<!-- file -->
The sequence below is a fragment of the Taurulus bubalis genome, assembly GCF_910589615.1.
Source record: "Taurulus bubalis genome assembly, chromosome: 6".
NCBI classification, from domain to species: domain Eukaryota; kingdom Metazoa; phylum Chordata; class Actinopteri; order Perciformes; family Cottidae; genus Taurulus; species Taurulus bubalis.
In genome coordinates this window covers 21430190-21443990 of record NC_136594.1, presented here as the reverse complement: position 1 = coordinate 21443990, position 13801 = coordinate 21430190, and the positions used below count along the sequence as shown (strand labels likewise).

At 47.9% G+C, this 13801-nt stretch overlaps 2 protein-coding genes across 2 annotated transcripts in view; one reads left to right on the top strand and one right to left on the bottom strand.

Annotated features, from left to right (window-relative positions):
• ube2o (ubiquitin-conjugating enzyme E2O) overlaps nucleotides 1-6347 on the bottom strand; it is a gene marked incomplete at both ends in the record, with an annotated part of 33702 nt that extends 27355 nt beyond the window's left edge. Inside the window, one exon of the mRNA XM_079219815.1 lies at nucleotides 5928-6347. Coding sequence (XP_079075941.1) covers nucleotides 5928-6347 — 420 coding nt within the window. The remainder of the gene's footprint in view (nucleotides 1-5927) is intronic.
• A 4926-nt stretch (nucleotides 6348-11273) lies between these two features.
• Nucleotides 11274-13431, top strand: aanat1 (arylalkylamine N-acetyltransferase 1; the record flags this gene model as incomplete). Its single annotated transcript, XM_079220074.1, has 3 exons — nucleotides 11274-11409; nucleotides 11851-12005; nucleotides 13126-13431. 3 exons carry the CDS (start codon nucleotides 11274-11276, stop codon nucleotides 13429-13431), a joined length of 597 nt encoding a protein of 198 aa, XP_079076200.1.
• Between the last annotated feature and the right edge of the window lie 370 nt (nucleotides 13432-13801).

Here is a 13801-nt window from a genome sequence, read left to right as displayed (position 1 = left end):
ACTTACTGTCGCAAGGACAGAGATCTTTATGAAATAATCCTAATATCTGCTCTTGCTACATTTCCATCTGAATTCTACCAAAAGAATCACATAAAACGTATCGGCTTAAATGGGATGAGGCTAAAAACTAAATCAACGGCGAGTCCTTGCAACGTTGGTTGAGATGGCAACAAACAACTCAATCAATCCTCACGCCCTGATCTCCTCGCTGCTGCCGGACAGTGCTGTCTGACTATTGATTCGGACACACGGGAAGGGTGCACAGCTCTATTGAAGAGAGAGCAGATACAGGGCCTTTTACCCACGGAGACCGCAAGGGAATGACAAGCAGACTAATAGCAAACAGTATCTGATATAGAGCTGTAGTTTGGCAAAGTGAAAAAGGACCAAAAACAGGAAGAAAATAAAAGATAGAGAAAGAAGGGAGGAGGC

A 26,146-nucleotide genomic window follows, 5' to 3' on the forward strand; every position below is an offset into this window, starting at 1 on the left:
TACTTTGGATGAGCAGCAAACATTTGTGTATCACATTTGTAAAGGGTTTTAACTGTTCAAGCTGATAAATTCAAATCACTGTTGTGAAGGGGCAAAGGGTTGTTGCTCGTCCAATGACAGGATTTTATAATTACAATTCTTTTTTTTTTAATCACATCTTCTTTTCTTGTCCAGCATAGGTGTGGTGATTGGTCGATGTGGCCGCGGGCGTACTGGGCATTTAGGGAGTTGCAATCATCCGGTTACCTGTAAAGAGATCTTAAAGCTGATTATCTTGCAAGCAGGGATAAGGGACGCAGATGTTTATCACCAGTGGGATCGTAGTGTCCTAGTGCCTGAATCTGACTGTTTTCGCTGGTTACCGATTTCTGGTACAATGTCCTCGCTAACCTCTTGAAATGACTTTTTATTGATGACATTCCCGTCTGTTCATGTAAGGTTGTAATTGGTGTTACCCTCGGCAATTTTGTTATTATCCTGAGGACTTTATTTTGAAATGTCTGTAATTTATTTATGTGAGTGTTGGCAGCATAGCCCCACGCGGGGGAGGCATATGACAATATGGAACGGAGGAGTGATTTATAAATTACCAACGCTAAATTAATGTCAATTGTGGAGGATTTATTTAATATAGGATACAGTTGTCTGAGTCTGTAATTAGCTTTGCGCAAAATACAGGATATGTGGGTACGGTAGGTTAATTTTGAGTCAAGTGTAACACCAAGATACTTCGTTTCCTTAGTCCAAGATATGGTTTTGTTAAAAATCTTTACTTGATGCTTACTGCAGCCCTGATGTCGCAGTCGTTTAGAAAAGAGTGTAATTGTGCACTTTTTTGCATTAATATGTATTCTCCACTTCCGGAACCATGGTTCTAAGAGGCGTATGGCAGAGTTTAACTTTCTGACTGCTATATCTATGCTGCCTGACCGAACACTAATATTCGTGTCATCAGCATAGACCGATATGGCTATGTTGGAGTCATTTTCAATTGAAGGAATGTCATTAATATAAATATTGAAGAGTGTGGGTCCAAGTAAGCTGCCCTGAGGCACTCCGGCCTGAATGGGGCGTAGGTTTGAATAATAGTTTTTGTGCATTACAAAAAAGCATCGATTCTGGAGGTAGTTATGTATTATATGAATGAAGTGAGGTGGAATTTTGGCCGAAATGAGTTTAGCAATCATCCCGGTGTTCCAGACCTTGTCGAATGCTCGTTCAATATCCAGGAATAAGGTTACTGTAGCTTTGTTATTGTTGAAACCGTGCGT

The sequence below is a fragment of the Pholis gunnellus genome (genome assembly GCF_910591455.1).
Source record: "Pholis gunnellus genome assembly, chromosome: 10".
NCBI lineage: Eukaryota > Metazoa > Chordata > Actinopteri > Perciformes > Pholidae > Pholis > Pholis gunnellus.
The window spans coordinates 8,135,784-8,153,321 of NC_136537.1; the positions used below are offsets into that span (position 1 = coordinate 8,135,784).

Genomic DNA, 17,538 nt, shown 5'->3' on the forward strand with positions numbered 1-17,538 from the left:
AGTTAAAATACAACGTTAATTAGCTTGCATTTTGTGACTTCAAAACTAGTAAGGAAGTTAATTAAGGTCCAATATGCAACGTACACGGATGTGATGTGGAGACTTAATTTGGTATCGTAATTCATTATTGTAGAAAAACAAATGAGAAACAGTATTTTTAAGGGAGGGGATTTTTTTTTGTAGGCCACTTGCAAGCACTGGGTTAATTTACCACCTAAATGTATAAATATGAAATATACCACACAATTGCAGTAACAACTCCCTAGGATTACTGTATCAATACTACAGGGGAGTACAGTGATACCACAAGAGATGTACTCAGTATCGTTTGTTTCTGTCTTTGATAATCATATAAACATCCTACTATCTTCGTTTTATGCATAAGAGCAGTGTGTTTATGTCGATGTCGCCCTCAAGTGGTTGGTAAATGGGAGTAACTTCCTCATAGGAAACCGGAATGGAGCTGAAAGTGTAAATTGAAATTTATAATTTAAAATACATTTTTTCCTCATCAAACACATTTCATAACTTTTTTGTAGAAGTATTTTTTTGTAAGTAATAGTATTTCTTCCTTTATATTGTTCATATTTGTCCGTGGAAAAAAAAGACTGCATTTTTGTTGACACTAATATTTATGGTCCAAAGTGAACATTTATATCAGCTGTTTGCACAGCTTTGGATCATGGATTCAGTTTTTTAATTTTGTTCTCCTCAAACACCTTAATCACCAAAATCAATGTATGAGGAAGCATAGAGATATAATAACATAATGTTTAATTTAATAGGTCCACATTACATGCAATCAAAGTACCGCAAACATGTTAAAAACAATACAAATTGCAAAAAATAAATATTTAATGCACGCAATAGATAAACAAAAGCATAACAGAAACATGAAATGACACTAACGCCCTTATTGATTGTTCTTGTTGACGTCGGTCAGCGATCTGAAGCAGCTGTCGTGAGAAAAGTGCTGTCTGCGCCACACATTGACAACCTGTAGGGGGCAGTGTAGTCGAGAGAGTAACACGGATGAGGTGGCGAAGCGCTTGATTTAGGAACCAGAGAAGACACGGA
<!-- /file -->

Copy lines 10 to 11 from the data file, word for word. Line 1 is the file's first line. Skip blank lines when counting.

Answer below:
• Between the last annotated feature and the right edge of the window lie 370 nt (nucleotides 13432-13801).

Here is a 13801-nt window from a genome sequence, read left to right as displayed (position 1 = left end):